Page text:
The Confessional: Do You Still Have Your Holiday Lights Up?

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Feeling the procrastination bug when it comes to taking down your holiday decor? While it can take some time getting around to all that work, your decision to recycle what you can should only take you a moment.

Especially when it comes to holiday lights, your options to recycle these sparkly strands are easy. In fact, HolidayLEDs.com recently announced that almost 5,500 pounds of incandescent Christmas lights from this year’s holiday season will be processed in its recycling program by the end of this month.

Is it time to trade out that knot of incandescents for an energy-efficient strand of LED lights? Don't forget to recycle the old set. Photo: Consumerist.com

Is it time to trade out that knot of incandescents for an energy-efficient strand of LED lights? Don't forget to recycle the old set. Photo: Consumerist.com

Only the second year HolidayLEDs.com has run its recycling program, it’s success has surprised even the company president, who was very pleased with last year’s 3,000 pounds of lights recycled. A key part of the program is an incentive to recycle your old lights – a coupon for 15 percent off the company’s energy-efficient LED Christmas lights. This year’s program will not end until February 28, so there’s still time to ship your old lights and get a discount coupon for next year.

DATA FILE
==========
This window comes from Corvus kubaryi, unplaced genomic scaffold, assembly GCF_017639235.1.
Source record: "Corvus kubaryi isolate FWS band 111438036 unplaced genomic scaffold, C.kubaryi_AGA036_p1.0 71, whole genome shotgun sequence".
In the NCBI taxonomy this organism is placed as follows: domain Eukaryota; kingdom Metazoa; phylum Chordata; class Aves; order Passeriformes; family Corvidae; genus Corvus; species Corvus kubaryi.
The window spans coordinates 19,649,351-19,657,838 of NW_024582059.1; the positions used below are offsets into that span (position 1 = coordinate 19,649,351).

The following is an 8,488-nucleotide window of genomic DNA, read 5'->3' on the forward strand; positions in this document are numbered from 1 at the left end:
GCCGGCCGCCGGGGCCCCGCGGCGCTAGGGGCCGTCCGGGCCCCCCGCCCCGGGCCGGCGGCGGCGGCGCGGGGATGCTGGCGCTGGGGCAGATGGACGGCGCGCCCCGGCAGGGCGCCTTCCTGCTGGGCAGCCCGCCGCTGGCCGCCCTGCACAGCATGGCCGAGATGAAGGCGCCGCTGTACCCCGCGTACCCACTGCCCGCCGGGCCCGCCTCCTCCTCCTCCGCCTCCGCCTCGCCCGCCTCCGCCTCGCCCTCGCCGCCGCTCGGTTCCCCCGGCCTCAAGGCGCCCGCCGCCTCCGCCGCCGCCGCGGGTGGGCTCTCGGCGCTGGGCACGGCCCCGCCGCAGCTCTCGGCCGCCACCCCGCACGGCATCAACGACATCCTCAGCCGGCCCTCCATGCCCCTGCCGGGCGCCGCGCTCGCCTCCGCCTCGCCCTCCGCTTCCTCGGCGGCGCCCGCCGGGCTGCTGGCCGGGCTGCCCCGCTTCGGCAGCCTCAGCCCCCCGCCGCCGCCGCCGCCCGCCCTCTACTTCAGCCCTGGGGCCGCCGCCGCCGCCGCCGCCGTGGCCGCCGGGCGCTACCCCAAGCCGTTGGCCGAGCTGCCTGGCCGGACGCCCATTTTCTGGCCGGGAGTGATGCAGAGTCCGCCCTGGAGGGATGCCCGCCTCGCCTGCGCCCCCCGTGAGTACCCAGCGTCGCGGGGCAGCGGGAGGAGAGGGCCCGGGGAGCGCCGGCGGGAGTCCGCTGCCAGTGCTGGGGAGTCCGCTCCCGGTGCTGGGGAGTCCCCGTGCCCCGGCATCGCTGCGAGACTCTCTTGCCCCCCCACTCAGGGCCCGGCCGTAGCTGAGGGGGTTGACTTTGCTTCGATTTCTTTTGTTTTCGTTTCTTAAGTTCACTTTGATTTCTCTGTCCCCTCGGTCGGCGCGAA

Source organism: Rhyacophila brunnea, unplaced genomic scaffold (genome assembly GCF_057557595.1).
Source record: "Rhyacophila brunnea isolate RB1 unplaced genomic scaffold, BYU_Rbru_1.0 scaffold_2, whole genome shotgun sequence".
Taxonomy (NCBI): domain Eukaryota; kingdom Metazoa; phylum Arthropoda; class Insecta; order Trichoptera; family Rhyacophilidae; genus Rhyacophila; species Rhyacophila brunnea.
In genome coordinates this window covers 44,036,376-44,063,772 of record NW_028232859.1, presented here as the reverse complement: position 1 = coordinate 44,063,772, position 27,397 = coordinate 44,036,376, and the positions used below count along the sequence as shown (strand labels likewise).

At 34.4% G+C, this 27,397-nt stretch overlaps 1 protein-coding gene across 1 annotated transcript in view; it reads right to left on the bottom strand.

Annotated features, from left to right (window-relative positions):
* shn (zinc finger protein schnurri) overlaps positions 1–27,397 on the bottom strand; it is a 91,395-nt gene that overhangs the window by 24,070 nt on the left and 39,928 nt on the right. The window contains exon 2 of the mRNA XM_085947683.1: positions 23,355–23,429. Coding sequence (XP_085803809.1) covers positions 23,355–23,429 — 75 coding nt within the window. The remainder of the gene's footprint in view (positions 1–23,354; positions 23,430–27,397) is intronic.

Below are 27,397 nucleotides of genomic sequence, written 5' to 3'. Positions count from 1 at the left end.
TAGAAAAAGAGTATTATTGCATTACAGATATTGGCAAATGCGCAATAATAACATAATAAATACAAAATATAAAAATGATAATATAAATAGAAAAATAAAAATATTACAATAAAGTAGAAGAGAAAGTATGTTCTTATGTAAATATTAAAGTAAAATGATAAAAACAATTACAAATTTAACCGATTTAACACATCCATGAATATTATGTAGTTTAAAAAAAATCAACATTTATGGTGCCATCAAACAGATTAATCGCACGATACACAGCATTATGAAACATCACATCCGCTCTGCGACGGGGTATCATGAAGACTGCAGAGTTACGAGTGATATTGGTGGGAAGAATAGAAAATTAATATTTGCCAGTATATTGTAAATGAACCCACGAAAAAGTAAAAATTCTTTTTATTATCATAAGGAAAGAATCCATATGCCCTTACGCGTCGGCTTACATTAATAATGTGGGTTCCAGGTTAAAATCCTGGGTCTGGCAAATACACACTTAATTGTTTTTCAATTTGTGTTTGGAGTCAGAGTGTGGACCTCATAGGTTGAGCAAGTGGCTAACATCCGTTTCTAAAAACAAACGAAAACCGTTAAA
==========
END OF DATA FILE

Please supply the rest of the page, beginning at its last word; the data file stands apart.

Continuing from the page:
About 3,000 pounds have already been recycled and another 2,000 pounds are awaiting recycling. The lights are currently collected in Jackson, Mich., but the company is working to establish additional locations around the country.

But holiday recycling hardly stops with lights. How about that your Christmas tree, is it still standing? Recycled Christmas trees are most often used for mulch, but they have some more usual uses as well. In Louisiana, recycled Christmas trees are used to help prevent erosion along the wetlands. These tree fences also help protect the area against hurricane surges. Since the program began in the 1980’s, more than eight miles of tree fences have been created and 250 to 300 acres of marshland have been restored.

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